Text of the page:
In the what-could-possibly-go-wrong? department is this cautionary tale of the rise and fall of the Vermont State Bank. Here's an excerpt - see the complete article online
for more. -Editor
One day in 1808, Jireh Durkee walked into the Woodstock branch of the Vermont State Bank and demanded $9,000. But the bank's directors acted quickly to keep the man from
getting his hands on the cash. They tried to have him hauled into Windsor County Court to answer charges. And they attacked him personally, calling him "an evil-minded person" who
by his actions had attempted to "realize a filthy gain" and, worse, "diminish and destroy the resources of the state of Vermont."
Durkee had entered the bank unarmed except for a stack of paper. But it was those papers that bank directors found so threatening. They were bills issued by the Woodstock bank
itself, promising to pay the bearer their face value in hard cash, that is, in copper, silver or gold coins.
Vermont's first banks were chartered in Woodstock and Middlebury. Branches in Burlington and Westminster would follow. The Vermont law allowing banks only permitted banks owned
by the state rather than by self-interested businessmen. That way, some argued, the bank would be "in the hands not of a corps of soulless individuals, but of the true friends of
Lawmakers took a conservative approach with the banks. They allowed each to issue bills totaling no more than three times the deposits it had on hand. The rule was intended to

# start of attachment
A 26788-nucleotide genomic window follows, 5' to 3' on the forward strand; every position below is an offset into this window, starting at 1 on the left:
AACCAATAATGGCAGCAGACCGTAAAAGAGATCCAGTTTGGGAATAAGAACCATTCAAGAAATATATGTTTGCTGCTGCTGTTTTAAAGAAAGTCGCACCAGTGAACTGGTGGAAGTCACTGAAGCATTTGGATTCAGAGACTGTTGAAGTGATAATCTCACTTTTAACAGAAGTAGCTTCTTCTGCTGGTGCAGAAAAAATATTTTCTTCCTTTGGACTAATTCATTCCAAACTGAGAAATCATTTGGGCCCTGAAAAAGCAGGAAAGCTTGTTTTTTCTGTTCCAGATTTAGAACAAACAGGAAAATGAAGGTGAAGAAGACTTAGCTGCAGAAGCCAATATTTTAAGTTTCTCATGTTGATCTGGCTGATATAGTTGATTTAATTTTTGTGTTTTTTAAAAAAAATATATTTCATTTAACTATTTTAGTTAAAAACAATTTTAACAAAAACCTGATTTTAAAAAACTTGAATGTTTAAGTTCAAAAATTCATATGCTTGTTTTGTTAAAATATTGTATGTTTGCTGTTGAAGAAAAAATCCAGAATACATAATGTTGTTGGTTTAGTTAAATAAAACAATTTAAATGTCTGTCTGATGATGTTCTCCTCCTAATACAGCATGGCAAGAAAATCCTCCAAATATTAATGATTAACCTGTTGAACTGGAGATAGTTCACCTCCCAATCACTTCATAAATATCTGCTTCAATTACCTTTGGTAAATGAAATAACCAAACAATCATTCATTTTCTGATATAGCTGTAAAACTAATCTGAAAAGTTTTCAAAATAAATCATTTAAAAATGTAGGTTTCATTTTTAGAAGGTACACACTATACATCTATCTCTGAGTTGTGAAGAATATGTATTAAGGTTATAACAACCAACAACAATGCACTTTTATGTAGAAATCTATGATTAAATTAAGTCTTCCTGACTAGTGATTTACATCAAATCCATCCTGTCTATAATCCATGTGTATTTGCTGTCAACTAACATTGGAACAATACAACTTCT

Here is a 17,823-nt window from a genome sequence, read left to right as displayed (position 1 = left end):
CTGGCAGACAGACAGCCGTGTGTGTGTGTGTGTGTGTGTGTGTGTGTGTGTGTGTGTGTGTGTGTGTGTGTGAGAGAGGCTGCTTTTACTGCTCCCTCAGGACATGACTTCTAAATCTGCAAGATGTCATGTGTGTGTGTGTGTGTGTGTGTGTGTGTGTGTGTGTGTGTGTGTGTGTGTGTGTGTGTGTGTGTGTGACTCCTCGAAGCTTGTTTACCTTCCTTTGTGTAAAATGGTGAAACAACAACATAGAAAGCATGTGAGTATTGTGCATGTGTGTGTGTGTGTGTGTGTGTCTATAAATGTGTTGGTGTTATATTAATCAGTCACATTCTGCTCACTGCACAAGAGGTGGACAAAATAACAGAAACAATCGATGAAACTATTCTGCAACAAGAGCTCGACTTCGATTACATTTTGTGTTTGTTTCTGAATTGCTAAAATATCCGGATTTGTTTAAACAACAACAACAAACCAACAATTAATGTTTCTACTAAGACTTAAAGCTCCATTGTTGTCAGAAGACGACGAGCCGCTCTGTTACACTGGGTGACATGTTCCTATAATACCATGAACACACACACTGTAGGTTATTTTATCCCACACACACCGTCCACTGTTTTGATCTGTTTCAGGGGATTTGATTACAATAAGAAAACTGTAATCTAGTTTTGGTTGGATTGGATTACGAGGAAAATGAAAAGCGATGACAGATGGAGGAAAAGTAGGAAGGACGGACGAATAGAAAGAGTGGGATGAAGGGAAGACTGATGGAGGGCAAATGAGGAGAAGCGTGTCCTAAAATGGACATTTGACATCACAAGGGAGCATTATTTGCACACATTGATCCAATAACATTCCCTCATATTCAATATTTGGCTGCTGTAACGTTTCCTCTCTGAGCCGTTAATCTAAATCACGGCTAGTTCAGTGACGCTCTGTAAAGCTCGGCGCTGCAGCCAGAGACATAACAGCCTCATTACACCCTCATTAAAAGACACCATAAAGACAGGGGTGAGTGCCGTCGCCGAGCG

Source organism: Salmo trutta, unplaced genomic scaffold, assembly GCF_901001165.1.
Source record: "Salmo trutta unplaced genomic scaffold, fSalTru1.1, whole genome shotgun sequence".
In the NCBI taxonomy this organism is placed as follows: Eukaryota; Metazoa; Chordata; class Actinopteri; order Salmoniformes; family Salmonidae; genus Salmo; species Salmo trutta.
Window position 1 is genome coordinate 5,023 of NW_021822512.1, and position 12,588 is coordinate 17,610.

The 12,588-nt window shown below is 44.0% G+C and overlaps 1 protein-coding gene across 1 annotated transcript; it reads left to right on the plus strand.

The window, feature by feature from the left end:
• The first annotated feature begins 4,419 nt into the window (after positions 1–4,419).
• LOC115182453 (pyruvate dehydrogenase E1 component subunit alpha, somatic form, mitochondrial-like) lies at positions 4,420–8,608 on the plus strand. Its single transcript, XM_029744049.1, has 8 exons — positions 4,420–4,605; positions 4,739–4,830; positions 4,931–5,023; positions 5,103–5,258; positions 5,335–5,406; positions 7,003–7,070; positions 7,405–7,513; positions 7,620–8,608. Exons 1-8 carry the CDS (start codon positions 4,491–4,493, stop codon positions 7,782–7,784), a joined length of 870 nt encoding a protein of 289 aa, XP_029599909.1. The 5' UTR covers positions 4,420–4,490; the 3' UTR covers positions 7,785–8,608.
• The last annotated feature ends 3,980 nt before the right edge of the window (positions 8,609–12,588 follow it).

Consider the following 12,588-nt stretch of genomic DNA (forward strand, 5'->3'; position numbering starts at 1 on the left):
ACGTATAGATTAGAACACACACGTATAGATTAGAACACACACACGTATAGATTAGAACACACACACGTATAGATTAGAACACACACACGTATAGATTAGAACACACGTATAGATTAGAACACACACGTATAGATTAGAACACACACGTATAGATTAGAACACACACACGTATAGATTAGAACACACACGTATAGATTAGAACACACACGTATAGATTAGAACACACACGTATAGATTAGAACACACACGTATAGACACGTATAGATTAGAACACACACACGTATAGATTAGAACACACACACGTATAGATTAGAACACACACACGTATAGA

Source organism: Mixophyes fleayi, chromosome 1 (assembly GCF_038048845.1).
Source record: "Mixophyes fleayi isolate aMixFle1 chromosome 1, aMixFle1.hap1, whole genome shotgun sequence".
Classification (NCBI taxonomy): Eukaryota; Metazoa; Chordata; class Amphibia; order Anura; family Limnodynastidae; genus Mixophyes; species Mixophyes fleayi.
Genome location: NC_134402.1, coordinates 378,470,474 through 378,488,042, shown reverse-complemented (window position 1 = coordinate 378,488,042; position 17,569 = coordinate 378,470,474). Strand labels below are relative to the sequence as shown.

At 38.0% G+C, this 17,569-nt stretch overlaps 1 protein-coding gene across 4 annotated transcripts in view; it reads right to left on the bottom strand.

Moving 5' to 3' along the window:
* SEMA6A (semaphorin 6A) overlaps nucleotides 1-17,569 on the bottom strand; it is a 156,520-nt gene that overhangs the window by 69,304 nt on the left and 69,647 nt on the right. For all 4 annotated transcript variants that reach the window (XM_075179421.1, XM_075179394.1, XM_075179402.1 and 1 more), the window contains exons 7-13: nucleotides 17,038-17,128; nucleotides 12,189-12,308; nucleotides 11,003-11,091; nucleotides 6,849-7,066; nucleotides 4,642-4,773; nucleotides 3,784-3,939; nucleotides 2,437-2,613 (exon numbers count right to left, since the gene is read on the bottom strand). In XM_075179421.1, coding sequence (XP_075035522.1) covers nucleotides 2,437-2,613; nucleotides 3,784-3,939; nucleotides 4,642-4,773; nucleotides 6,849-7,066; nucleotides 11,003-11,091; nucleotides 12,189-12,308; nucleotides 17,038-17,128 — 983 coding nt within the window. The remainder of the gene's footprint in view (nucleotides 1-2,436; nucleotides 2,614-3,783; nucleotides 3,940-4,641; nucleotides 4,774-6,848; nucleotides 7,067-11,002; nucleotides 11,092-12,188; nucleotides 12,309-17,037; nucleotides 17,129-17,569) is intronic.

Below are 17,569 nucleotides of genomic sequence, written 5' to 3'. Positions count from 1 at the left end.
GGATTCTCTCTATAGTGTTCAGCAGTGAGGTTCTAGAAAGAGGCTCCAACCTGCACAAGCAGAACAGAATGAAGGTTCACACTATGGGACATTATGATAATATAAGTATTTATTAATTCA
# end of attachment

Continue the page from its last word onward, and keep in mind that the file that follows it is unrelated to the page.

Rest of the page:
make the banks more stable.
But rules only work if they are enforced. Some Vermonters worried that bank directors would do a poor job using their power wisely if they had no financial stake in the
People, wanting a piece of the action, snapped up the bank bills. They lined up at banks to borrow money, promising to repay the loans at an agreed upon time. The paper
currency proved so popular that banks began to run out of bills to loan. So they printed more.
By 1808, some banks were circulating bills worth more than seven times as much as the specie on hand, but the Legislature failed to act. The economy was strong, so why get in
the way by enforcing regulations?
By printing more bills, banks hoped to make supply meet demand, but they were also devaluing the currency. The boom times, however, masked the economic reality.
Lawmakers tried various tacks to fix the problem. They empowered banks to crack down on customers who were late repaying their loans by threatening to have them jailed or
seizing their property. To tighten the paper money supply and increase its value, the Legislature declared that state property taxes could be repaid using bank bills, which would
then be taken out of circulation.
In 1812, with the United States slipping into war with Great Britain, Vermont, a likely invasion route, had to prepare its defenses. But the state had little money to spend.
Most of its revenues were in nearly worthless paper.
That year, legislators admitted the obvious, the Vermont State Bank had been a failure, and ordered the branches closed. The state was getting out of the banking business;
private ventures would fill the void.
Legislators ordered state bank branches, as one of their final acts, to collect their old bank bills, which had once seemed so vital to the state's well-being, and burn
To read the complete article, see:
Then Again: For state-owned bank, printing paper money was too
Wayne Homren, Editor
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